This driving task begins when the curve comes into sight and ends when you have gone completely around it. Follow these actions:


As you approach, try to determine the safe speed for the curve. To do this, look for clues such as a sign that shows the safe speed, the shape of the curve and the type of road you are driving on. Enter the curve at a safe speed. In a blind curve where you cannot see all the way around it, drive more slowly in case oncoming traffic wanders into your lane, or the curve is tighter than you expected. If your motorcycle has gears and you need to downshift, do so before entering the curve; do not shift gears in the curve. Not changing gears gives you more control over your motorcycle and reduces the risk of your wheels locking while downshifting. While in the curve, drive at a speed that balances the forces created by turning on the curve. Near the end of the curve, begin accelerating to return to normal speed.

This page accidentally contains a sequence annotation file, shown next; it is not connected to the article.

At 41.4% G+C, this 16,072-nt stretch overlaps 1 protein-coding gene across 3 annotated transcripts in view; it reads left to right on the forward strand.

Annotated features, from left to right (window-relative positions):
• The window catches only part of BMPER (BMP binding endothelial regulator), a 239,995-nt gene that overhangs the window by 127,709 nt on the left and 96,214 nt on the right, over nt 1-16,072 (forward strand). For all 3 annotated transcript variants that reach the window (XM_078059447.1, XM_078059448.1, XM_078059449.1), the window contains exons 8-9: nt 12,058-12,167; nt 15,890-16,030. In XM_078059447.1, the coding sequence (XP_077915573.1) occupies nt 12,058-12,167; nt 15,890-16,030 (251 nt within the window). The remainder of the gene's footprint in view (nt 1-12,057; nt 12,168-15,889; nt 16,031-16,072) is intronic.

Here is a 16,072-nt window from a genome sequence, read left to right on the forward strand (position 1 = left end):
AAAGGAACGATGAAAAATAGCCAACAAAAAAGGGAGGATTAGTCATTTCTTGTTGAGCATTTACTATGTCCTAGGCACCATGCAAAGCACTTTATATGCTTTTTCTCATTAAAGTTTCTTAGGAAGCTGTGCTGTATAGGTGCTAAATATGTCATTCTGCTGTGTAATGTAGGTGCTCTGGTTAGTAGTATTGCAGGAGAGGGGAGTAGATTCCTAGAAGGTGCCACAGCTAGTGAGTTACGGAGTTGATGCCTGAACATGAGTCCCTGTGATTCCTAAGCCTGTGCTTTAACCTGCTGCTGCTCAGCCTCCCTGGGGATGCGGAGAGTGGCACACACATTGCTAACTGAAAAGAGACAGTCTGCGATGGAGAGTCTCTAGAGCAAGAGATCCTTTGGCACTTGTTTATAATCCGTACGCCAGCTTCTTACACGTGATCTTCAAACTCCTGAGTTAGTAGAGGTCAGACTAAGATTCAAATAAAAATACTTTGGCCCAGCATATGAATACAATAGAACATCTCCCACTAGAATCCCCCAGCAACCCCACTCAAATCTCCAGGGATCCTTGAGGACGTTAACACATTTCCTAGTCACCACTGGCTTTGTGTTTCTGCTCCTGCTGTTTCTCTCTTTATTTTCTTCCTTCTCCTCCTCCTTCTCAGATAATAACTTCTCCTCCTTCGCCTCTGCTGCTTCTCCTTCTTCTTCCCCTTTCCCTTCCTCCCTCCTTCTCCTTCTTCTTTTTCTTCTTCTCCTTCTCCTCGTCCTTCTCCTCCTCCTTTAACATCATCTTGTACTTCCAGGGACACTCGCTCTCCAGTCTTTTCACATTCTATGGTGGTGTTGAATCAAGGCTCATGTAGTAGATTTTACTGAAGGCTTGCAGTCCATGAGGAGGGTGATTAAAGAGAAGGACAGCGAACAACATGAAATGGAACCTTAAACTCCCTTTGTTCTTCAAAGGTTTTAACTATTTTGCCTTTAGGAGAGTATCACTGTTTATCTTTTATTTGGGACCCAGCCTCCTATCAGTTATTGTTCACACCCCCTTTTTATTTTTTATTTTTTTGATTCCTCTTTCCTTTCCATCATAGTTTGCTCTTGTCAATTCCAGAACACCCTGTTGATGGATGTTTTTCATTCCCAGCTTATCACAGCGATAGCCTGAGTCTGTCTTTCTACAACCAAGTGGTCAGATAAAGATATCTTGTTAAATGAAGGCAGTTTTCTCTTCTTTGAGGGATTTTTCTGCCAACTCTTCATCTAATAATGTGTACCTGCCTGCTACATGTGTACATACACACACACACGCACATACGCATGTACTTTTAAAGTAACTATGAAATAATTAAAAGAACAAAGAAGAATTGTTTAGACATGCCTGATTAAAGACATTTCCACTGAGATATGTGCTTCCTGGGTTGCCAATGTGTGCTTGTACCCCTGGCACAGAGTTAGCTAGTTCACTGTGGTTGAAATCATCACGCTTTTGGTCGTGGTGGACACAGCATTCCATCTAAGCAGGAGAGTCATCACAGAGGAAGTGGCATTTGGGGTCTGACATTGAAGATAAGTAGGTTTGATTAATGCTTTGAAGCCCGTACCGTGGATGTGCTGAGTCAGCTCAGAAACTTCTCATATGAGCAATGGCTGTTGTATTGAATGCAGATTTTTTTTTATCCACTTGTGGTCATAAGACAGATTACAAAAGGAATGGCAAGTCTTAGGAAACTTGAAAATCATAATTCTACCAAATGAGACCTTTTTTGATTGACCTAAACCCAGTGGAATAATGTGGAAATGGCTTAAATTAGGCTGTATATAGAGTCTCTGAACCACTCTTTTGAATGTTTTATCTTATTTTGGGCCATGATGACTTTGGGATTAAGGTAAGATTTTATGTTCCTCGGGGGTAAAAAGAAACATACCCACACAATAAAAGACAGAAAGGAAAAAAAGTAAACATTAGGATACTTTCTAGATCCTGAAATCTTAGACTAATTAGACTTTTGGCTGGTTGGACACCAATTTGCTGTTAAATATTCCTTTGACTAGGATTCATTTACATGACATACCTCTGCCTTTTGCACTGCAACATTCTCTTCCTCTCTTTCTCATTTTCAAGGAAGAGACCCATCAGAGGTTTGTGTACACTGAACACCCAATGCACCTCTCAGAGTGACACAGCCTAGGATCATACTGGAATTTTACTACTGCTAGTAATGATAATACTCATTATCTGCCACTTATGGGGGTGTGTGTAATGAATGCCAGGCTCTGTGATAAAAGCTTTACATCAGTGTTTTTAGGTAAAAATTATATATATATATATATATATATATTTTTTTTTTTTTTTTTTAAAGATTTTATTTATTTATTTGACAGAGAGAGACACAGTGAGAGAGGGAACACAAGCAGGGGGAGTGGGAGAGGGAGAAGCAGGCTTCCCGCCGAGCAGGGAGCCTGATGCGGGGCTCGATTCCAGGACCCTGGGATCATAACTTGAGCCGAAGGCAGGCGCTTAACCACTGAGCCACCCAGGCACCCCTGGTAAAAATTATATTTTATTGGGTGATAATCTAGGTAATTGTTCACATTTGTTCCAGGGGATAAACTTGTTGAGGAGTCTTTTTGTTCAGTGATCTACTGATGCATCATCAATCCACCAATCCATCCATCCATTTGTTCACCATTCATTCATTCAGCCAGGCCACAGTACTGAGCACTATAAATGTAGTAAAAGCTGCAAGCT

As you enter the curve, look as far around it as possible. This helps you stay in a smooth line around the curve. If you look only at the road directly in front of you, you are likely to wander back and forth across the lane, constantly correcting your steering. On a curve with a short sight distance, drive in the tire track where you can see more of the road ahead. If the curve is to the left, use the right tire track. If the curve is to the right, keep as far left as possible while watching for oncoming traffic that might be cutting the curve short. You may also change tire tracks in order to drive through a more gradual curve than if you followed the full curve of the road.

Diagram showing a test for a safe blind curve